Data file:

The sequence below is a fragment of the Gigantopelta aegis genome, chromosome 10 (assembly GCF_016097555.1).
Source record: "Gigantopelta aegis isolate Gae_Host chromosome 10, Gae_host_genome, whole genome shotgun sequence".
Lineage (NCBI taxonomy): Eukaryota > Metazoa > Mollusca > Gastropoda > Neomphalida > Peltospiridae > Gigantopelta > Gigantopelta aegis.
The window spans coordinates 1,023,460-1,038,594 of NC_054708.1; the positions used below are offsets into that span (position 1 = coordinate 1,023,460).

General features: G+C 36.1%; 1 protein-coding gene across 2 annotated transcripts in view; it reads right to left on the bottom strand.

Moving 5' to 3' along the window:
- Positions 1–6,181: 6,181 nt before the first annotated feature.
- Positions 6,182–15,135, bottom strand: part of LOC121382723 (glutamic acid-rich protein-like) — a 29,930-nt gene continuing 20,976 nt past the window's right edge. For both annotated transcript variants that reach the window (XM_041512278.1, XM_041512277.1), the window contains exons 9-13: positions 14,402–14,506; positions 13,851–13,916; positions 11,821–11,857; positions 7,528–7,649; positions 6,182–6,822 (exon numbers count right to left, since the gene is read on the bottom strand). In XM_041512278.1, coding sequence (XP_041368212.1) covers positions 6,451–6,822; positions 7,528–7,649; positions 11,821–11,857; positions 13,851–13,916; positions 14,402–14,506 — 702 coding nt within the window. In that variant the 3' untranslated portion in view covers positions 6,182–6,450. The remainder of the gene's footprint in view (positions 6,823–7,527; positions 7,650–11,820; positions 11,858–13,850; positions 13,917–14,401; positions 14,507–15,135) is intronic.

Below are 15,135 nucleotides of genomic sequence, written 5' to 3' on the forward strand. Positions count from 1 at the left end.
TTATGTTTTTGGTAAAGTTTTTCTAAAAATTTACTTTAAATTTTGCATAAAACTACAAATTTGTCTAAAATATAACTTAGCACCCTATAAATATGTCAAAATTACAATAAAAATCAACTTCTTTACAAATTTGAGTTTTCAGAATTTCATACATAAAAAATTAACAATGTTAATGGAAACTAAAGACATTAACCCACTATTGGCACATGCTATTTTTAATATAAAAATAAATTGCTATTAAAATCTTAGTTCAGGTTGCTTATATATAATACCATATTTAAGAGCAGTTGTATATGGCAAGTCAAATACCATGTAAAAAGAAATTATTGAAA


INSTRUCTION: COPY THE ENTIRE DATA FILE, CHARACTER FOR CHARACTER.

The sequence below is a fragment of the Gigantopelta aegis genome, chromosome 10 (assembly GCF_016097555.1).
Source record: "Gigantopelta aegis isolate Gae_Host chromosome 10, Gae_host_genome, whole genome shotgun sequence".
Lineage (NCBI taxonomy): Eukaryota > Metazoa > Mollusca > Gastropoda > Neomphalida > Peltospiridae > Gigantopelta > Gigantopelta aegis.
The window spans coordinates 1,023,460-1,038,594 of NC_054708.1; the positions used below are offsets into that span (position 1 = coordinate 1,023,460).

General features: G+C 36.1%; 1 protein-coding gene across 2 annotated transcripts in view; it reads right to left on the bottom strand.

Moving 5' to 3' along the window:
- Positions 1–6,181: 6,181 nt before the first annotated feature.
- Positions 6,182–15,135, bottom strand: part of LOC121382723 (glutamic acid-rich protein-like) — a 29,930-nt gene continuing 20,976 nt past the window's right edge. For both annotated transcript variants that reach the window (XM_041512278.1, XM_041512277.1), the window contains exons 9-13: positions 14,402–14,506; positions 13,851–13,916; positions 11,821–11,857; positions 7,528–7,649; positions 6,182–6,822 (exon numbers count right to left, since the gene is read on the bottom strand). In XM_041512278.1, coding sequence (XP_041368212.1) covers positions 6,451–6,822; positions 7,528–7,649; positions 11,821–11,857; positions 13,851–13,916; positions 14,402–14,506 — 702 coding nt within the window. In that variant the 3' untranslated portion in view covers positions 6,182–6,450. The remainder of the gene's footprint in view (positions 6,823–7,527; positions 7,650–11,820; positions 11,858–13,850; positions 13,917–14,401; positions 14,507–15,135) is intronic.

Below are 15,135 nucleotides of genomic sequence, written 5' to 3' on the forward strand. Positions count from 1 at the left end.
TTATGTTTTTGGTAAAGTTTTTCTAAAAATTTACTTTAAATTTTGCATAAAACTACAAATTTGTCTAAAATATAACTTAGCACCCTATAAATATGTCAAAATTACAATAAAAATCAACTTCTTTACAAATTTGAGTTTTCAGAATTTCATACATAAAAAATTAACAATGTTAATGGAAACTAAAGACATTAACCCACTATTGGCACATGCTATTTTTAATATAAAAATAAATTGCTATTAAAATCTTAGTTCAGGTTGCTTATATATAATACCATATTTAAGAGCAGTTGTATATGGCAAGTCAAATACCATGTAAAAAGAAATTATTGAAA